Shit Creek Review
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The Shit Creek Review is an online literary and art magazine (webzine or e-zine). Its content is mostly related to poetry, and includes work belonging the differing styles of formalism and free verse by established authors and new writers. It draws on the authors and resources of a number of online poetry forums, such as Eratosphere and The Gazebo.
It was founded by Australian poet Paul Stevens in 2006, who was soon joined by Nigel Holt and Angela France, who also edits the U.K. print magazine iota as its poetry editors, Don Zirilli as its art editor, and Patricia Wallace Jones as artist-in-residence. It has published many notable poets from the U.K., U.S. and Australia, including Nicolette Bethel, Alison Brackenbury, Maryann Corbett, Louie Crew, Denise Duhamel, Rhina Espaillat, Andrew Frisardi, M. A. Griffiths, R.S. Gwynn, Bill Knott, J. Patrick Lewis, Kei Miller, Kevin Andrew Murphy, Timothy Murphy, Lee Passarella, Craig Raine, Charlotte Runcie, A.E. Stallings, Wendy Videlock, Richard Wakefield, John Whitworth, Kirby Wright and Peter Wyton. The journal is archived by the National Library of Australia.
The ezine was originally started by Stevens as a joke based on its name Shit Creek Review, which is a not-so-subtle ironic allusion to the many literary magazines which use the formulaic title "X Creek (or River) Review", as well as incorporating a play on the Australian colloquialism "Up Shit Creek in a barbed wire canoe without a paddle" (meaning to be in serious difficulties), made famous by Australian comedian Barry Humphries through his persona of the ocker "Barry McKenzie".
Paul Stevens chief-edited the first ten issues until health problems caused him to step down in late 2009, replaced by Rose Kelleher. Editors Patricia Wallace Jones and Don Zirilli also left the editorial team at this time. Holt, Kelleher and France co-edited issues 11 and 12, Holt subsequently leaving the team; Kelleher, Angela France and Paul Stevens co-edited issue 13, and Kelleher and France were joined by Ann Drysdale and R. Nemo Hill as co-editors for issue 14. Kelleher relinquished the post of editor in July, 2011, and Stevens resumed chief-editing for issue 14 (December, 2011), rejoined by original editorial team members Zirilli and Jones, who, along with Angela France and Ann Drysdale, produced the "End of Days" themed issue 14. It is uncertain whether there will be future issues of the journal, but that remains a possibility.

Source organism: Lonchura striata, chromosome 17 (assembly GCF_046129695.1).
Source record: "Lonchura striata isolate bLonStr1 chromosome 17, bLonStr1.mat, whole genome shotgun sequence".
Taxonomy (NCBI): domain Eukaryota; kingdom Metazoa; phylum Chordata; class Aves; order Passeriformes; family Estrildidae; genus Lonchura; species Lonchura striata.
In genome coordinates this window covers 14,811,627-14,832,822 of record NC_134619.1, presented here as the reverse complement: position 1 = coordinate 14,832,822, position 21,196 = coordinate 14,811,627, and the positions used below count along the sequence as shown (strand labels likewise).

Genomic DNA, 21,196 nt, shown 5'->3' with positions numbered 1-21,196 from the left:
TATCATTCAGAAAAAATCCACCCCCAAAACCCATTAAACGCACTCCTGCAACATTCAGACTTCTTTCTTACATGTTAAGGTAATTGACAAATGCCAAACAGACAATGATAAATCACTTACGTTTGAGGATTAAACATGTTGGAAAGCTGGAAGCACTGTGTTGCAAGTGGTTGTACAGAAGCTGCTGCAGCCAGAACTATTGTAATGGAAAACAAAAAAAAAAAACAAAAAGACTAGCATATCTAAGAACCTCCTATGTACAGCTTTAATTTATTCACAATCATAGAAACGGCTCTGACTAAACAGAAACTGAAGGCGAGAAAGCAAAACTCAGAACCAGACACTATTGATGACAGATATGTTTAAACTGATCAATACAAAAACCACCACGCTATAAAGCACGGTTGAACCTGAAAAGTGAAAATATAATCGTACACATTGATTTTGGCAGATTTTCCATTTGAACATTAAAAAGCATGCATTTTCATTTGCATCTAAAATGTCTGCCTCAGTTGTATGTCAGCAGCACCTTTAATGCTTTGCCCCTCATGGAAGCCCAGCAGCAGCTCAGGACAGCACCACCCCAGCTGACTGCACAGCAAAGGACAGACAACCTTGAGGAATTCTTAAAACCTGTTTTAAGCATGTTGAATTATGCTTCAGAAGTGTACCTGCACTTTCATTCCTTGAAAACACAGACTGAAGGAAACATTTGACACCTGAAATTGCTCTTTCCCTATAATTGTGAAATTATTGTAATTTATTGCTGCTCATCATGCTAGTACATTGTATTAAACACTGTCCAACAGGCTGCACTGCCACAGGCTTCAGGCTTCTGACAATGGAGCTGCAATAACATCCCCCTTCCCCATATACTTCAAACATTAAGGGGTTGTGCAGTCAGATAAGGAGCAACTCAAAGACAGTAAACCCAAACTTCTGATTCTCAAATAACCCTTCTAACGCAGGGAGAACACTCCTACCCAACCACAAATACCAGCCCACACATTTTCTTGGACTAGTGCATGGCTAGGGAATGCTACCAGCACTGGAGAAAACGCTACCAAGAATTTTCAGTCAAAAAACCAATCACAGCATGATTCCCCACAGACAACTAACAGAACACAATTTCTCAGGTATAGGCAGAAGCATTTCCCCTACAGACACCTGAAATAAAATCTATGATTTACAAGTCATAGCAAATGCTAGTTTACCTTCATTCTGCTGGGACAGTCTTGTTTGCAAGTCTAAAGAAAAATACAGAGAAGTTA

The Shit Creek Review combines poetry with art which seeks to reflect somehow the content or feel of the poem. The look and layout changes fairly comprehensively from issue to issue, so there is no real continuity of visual style, apart from the fact that each new issue seems to create a new self-contained narrative appropriate to its theme. Much of the poetry uses the traditional forms of New Formalism, though there is also a strong representation of Free Verse.
The Shit Creek Review also publishes reviews and articles from time to time. Rose Kelleher's essay on 'Edgy vs. Nice' attracted the interest of The Guardian's Tim Radford. Kelleher's book, Bundle o' Tinder, published by Waywiser Press, includes many poems first published in The Shit Creek Review; the book was selected for the 2007 Anthony Hecht Poetry Prize by Richard Wilbur. Publication in The Shit Creek Review is frequently cited by poets such as Larry L. Fontenot, Rachel Bunting, Kirk Knesset, John Milbury-Steen, Janet Kenny, Tammy Ho, Julie Carter, Eve Anthony Hanninen, Robert Clawson, C.P. Stewart, and many others.
Information about The Shit Creek Review can be found on The Shit Creek Review Blog, where serious and less serious discussions of literary and other matters take place, as well as links to poetry and art-related sites of interest.
The Shit Creek Review spawned a subzine called II which was somewhat more text-based (rather than emphasising the art component). In October, 2007, II was detached from The Shit Creek Review and renamed The Chimaera, now edited by Paul Stevens and Peter Bloxsom of NetPublish. The Chimaera is a literary miscellany, publishing verse, short stories, articles, essays and interviews with prominent or rising poets, including Alison Brackenbury, John Whitworth (poet), R.S. Gwynn and Stephen Edgar.
Paul Stevens also edits a "metaphysicalzine" called The Flea (after John Donne's poem of that name), which publishes poetry loosely in the Metaphysical Poetry tradition. Peter Bloxsom publishes an online journal devoted to the Sonnet form, called 14 by 14.
Paul Stevens died in March 2013. As at September 2015 the three online journal sites remain inactive. No new content has been added since 2011, so as they stand these are archives. They will remain online as long as possible. Should any of them cease to be available at their current URLs, they will be accessible indefinitely thanks to archives maintained by the Australian National Library in its Pandora system, http://pandora.nla.gov.au/. The “mirror” sites are good but not perfect — there are some technical and graphic features which they do not correctly reflect.
The online literary journal Angle (http://anglepoetry.co.uk/) publishes mainly poetry, on an annual cycle, in PDF format. Its founding Editor, Philip Quinlan (originally supported by Janet Kenny) was an admirer of the Paul Stevens journals. His taste is similar and Angle can be considered as more or less in the line of descent. It publishes poets from all over the planet, as did The Chimaera, The Shit Creek Review and The Flea.
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